The Kimono Song

Written by T.C. Kuhn
Review by Anne Marie Brear

The Kimono Song is set in Manila in 1945, but with flashbacks to 1942. The story starts with the main character, Captain Helen Williamson, a nurse in the U.S. Army Nursing Corps, going on a bus journey after the war has finished and she reminisces about the last three years of the war.

In 1942, serving in a military hospital for America soldiers, Helen suffers a personal loss, but her grief has to be put to one side as the Japanese Army sweeps across the Philippines. Helen and her fellow nurses are taken prisoners for three years, needing to deal with brutality, primitive conditions, lack of medical supplies, the bland diet of limited food and subsequently the numerous deaths that result.

Despite the harsh conditions, Helen manages to find solace in nursing the ill and infirm within the make-shift hospital inside the walls of barbed wire. Although hating the Japanese, there is one man, Ito, who comes to take charge of the camp, and with whom Helen learns to respect and a friendship grows. Having experienced working in Hawaii, he understands the Westerners, and Helen in particular, he finds intriguing. He asks her to treat his soldiers and she agrees, hoping she can convey information back to her own people. Unintentionally, they find their feelings towards each other grow. Helen is in mourning, Ito is missing his wife. There are consequences of their actions.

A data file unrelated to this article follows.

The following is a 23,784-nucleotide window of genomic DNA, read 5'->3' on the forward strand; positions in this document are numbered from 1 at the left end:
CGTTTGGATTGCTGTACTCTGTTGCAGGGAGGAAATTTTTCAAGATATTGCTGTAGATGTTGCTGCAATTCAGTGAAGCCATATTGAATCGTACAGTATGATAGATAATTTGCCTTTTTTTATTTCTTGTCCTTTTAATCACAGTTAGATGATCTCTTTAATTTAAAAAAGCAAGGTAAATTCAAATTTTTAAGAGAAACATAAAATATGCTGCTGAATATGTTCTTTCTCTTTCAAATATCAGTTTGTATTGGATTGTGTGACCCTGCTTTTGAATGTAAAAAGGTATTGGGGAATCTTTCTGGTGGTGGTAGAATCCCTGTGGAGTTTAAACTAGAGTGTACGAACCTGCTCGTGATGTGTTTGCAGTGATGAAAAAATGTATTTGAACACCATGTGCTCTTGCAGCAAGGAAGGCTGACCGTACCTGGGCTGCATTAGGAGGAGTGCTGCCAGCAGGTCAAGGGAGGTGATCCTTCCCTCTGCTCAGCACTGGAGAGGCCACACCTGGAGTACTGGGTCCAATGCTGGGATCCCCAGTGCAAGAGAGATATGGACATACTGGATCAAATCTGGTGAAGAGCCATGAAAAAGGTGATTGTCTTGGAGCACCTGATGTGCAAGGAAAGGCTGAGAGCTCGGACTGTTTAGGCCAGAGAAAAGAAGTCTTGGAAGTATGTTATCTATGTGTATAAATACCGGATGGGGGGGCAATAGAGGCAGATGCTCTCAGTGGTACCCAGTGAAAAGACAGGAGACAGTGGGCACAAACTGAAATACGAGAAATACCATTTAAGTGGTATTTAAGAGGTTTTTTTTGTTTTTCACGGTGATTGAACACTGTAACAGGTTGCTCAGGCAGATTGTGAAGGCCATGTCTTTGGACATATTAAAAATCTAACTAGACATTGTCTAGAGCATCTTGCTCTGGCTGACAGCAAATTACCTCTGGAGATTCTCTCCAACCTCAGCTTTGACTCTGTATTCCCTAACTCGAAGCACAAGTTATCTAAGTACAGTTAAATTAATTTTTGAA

However, I did not understand Helen’s reason for the bus journey to visit someone who did not need visiting. To have written the story as it happened would have been perfectly acceptable without the flashback element.

The research seemed authentic, and the characters were three dimensional. The American dialect was a little over the top in places but overall, The Kimono Song is worth reading.